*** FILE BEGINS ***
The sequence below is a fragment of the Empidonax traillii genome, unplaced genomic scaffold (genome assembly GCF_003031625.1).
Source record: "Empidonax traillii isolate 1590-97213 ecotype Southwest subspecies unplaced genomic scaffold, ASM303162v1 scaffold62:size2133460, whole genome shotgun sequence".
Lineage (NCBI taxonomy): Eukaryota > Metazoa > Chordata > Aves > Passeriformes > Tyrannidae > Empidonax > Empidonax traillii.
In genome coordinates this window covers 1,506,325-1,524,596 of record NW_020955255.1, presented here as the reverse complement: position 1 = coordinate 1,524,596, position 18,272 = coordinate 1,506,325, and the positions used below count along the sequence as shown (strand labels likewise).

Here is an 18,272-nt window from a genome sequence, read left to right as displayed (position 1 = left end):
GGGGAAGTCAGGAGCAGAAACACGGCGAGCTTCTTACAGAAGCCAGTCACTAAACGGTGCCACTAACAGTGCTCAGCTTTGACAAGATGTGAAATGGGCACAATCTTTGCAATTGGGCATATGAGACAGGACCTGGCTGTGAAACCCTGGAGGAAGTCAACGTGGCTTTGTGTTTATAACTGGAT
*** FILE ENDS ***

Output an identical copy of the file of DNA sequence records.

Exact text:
The sequence below is a fragment of the Empidonax traillii genome, unplaced genomic scaffold (genome assembly GCF_003031625.1).
Source record: "Empidonax traillii isolate 1590-97213 ecotype Southwest subspecies unplaced genomic scaffold, ASM303162v1 scaffold62:size2133460, whole genome shotgun sequence".
Lineage (NCBI taxonomy): Eukaryota > Metazoa > Chordata > Aves > Passeriformes > Tyrannidae > Empidonax > Empidonax traillii.
In genome coordinates this window covers 1,506,325-1,524,596 of record NW_020955255.1, presented here as the reverse complement: position 1 = coordinate 1,524,596, position 18,272 = coordinate 1,506,325, and the positions used below count along the sequence as shown (strand labels likewise).

Here is an 18,272-nt window from a genome sequence, read left to right as displayed (position 1 = left end):
GGGGAAGTCAGGAGCAGAAACACGGCGAGCTTCTTACAGAAGCCAGTCACTAAACGGTGCCACTAACAGTGCTCAGCTTTGACAAGATGTGAAATGGGCACAATCTTTGCAATTGGGCATATGAGACAGGACCTGGCTGTGAAACCCTGGAGGAAGTCAACGTGGCTTTGTGTTTATAACTGGAT